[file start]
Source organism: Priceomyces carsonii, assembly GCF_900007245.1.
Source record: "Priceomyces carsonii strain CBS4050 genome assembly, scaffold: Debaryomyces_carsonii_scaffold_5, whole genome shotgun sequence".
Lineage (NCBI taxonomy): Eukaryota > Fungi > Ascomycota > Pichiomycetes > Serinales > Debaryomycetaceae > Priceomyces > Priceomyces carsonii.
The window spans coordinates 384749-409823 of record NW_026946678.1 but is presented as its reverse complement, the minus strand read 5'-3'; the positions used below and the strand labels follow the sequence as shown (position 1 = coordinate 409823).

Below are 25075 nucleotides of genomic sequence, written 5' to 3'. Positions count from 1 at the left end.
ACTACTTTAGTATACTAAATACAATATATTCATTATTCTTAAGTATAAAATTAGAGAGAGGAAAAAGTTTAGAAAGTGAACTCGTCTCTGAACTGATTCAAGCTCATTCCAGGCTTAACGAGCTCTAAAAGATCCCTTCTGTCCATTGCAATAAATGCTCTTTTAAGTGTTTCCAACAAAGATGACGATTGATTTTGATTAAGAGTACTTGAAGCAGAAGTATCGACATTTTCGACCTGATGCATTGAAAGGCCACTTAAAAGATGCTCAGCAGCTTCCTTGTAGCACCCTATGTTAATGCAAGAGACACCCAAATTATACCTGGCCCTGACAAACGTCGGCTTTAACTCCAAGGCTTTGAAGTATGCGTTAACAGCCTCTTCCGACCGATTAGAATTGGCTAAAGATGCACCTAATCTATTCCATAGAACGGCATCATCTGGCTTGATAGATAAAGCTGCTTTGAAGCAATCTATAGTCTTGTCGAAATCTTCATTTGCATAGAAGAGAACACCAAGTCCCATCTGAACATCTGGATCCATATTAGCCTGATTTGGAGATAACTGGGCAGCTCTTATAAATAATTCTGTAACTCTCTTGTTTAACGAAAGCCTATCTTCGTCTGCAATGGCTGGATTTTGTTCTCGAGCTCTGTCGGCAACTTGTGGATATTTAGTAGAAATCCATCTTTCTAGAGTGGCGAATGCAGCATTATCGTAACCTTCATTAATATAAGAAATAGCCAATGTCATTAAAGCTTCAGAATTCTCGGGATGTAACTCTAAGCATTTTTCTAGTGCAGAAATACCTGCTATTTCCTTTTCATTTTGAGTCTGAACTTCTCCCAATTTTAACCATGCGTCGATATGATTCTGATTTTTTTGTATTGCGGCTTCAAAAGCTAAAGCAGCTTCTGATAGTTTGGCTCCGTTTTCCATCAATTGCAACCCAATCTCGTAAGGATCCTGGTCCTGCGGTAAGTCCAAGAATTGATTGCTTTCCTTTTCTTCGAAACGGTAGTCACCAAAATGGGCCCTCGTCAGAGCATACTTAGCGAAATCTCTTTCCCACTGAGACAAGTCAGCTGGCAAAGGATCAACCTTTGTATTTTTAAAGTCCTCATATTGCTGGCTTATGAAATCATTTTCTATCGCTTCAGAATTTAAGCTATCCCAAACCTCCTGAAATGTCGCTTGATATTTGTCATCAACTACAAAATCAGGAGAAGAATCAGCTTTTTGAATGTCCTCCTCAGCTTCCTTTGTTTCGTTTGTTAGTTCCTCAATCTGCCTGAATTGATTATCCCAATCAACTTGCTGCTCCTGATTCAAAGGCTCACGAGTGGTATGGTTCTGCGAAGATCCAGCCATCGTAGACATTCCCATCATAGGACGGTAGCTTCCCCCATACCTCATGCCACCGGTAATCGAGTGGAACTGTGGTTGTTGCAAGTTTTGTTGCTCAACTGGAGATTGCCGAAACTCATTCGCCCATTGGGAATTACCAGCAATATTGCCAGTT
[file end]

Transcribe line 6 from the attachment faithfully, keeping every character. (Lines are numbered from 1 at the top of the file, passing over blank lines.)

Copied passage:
ACTACTTTAGTATACTAAATACAATATATTCATTATTCTTAAGTATAAAATTAGAGAGAGGAAAAAGTTTAGAAAGTGAACTCGTCTCTGAACTGATTCAAGCTCATTCCAGGCTTAACGAGCTCTAAAAGATCCCTTCTGTCCATTGCAATAAATGCTCTTTTAAGTGTTTCCAACAAAGATGACGATTGATTTTGATTAAGAGTACTTGAAGCAGAAGTATCGACATTTTCGACCTGATGCATTGAAAGGCCACTTAAAAGATGCTCAGCAGCTTCCTTGTAGCACCCTATGTTAATGCAAGAGACACCCAAATTATACCTGGCCCTGACAAACGTCGGCTTTAACTCCAAGGCTTTGAAGTATGCGTTAACAGCCTCTTCCGACCGATTAGAATTGGCTAAAGATGCACCTAATCTATTCCATAGAACGGCATCATCTGGCTTGATAGATAAAGCTGCTTTGAAGCAATCTATAGTCTTGTCGAAATCTTCATTTGCATAGAAGAGAACACCAAGTCCCATCTGAACATCTGGATCCATATTAGCCTGATTTGGAGATAACTGGGCAGCTCTTATAAATAATTCTGTAACTCTCTTGTTTAACGAAAGCCTATCTTCGTCTGCAATGGCTGGATTTTGTTCTCGAGCTCTGTCGGCAACTTGTGGATATTTAGTAGAAATCCATCTTTCTAGAGTGGCGAATGCAGCATTATCGTAACCTTCATTAATATAAGAAATAGCCAATGTCATTAAAGCTTCAGAATTCTCGGGATGTAACTCTAAGCATTTTTCTAGTGCAGAAATACCTGCTATTTCCTTTTCATTTTGAGTCTGAACTTCTCCCAATTTTAACCATGCGTCGATATGATTCTGATTTTTTTGTATTGCGGCTTCAAAAGCTAAAGCAGCTTCTGATAGTTTGGCTCCGTTTTCCATCAATTGCAACCCAATCTCGTAAGGATCCTGGTCCTGCGGTAAGTCCAAGAATTGATTGCTTTCCTTTTCTTCGAAACGGTAGTCACCAAAATGGGCCCTCGTCAGAGCATACTTAGCGAAATCTCTTTCCCACTGAGACAAGTCAGCTGGCAAAGGATCAACCTTTGTATTTTTAAAGTCCTCATATTGCTGGCTTATGAAATCATTTTCTATCGCTTCAGAATTTAAGCTATCCCAAACCTCCTGAAATGTCGCTTGATATTTGTCATCAACTACAAAATCAGGAGAAGAATCAGCTTTTTGAATGTCCTCCTCAGCTTCCTTTGTTTCGTTTGTTAGTTCCTCAATCTGCCTGAATTGATTATCCCAATCAACTTGCTGCTCCTGATTCAAAGGCTCACGAGTGGTATGGTTCTGCGAAGATCCAGCCATCGTAGACATTCCCATCATAGGACGGTAGCTTCCCCCATACCTCATGCCACCGGTAATCGAGTGGAACTGTGGTTGTTGCAAGTTTTGTTGCTCAACTGGAGATTGCCGAAACTCATTCGCCCATTGGGAATTACCAGCAATATTGCCAGTT